William Grant Still was the first Black person to conduct a major American symphony orchestra, the first to have a symphony performed by a leading orchestra, the first to have an opera performed by a major opera company, and the first to have an opera performed on national television. He is often referred to as "the Dean" find his music: http://www.williamgrantstill.com/
John Lewis Wilson was the only black person appointed to a team of seven architects to design the Harlem River Houses in New York. Wilson came from a prominent Mississippi family. He was the first black student to attend Columbia University’s School of Architecture in 1923. Source: Blacks Firsts: Groundbreaking Events in African American History
The Mis-Education of The Negro (by Dr. Carter G. Woodson) Originally released in 1933, The Mis-Education of the Negro continues to resonate today, raising questions that readers are still trying to answer. The impact of slavery on the Black psyche is explored and questions are raised about our education system, such as what and who African Americans are educated for, the difference between education and training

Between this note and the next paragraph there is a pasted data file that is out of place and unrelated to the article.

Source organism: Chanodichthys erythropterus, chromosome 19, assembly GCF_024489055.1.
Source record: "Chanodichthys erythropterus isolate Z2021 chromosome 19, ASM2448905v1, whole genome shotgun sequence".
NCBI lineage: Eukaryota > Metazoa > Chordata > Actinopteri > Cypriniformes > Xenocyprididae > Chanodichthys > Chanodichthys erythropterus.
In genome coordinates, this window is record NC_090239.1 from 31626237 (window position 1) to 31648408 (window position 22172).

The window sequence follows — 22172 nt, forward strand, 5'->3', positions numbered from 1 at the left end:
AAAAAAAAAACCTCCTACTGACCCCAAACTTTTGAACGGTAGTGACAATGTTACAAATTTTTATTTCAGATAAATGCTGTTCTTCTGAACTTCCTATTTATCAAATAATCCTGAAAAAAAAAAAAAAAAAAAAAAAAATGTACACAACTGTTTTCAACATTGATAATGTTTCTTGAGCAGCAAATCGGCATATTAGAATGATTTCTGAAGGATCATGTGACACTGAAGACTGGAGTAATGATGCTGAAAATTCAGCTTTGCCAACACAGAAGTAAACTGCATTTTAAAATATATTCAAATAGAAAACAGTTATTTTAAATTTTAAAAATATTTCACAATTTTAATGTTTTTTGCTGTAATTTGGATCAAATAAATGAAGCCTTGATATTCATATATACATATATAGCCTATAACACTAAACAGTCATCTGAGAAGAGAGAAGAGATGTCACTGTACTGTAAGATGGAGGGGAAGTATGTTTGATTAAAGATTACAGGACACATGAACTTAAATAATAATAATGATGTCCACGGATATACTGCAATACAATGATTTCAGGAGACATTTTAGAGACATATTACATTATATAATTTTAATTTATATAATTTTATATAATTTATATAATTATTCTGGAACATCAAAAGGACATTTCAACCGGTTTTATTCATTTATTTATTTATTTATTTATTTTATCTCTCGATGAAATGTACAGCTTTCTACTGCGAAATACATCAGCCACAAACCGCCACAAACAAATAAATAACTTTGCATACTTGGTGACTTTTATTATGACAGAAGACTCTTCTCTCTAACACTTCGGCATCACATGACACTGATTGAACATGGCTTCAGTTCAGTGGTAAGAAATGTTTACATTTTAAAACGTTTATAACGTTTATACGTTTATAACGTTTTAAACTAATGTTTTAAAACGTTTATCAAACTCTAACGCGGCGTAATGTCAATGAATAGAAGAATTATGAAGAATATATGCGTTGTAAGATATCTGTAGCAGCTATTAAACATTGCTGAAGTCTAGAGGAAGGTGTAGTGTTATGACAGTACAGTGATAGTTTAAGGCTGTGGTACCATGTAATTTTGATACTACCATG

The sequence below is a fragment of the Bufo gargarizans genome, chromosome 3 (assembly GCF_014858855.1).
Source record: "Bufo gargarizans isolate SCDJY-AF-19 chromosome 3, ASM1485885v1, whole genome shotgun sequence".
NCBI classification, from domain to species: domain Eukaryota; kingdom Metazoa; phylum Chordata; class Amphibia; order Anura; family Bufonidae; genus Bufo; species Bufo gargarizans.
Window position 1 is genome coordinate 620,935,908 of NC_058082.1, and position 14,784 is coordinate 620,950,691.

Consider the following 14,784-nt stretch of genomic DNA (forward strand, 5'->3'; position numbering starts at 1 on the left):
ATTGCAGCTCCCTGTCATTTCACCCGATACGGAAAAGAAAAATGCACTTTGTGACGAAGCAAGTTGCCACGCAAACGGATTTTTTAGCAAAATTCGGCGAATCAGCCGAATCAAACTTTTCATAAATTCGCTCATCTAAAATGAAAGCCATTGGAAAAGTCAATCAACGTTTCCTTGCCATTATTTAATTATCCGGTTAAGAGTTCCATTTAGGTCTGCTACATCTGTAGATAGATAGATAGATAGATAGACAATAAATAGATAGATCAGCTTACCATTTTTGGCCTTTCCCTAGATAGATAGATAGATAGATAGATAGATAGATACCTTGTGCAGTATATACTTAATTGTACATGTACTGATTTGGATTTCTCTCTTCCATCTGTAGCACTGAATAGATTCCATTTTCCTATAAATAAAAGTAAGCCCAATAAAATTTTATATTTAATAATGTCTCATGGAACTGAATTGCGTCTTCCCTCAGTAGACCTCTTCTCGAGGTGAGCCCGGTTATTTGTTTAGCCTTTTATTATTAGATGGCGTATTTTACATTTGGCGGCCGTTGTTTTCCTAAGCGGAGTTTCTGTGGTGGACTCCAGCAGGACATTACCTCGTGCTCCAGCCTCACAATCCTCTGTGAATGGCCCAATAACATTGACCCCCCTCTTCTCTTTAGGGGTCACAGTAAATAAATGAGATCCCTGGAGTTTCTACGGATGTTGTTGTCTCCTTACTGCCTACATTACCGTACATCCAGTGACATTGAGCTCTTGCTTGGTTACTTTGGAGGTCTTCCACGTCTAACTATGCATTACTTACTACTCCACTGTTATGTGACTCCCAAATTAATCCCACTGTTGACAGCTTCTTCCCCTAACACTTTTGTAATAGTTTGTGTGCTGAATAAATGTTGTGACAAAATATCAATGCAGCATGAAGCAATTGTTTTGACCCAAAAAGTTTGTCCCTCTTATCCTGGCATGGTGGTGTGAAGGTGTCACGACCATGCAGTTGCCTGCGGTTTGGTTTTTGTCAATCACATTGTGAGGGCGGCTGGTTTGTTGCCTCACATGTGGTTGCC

Barrington Irving is the first African American to fly solo around the world and, as of 2010, the youngest person to complete the feat. He made his flight at the age of 23. Irving was born in Kingston, Jamaica on November 11th, 1983
...First African American Before US Supreme Court February 1, 1865 John Sweat Rock (1825-1866), a noted Boston lawyer, became in 1865 the first African-American to practice before the U.S. Supreme Court and the first Black person to speak before the U.S. House of Representatives.
William Hall was the first Black person, the first Nova Scotian and one of the first Canadians to receive the British Empire’s highest award for bravery, the Victoria Cross. (from the Nova Scotia Museum)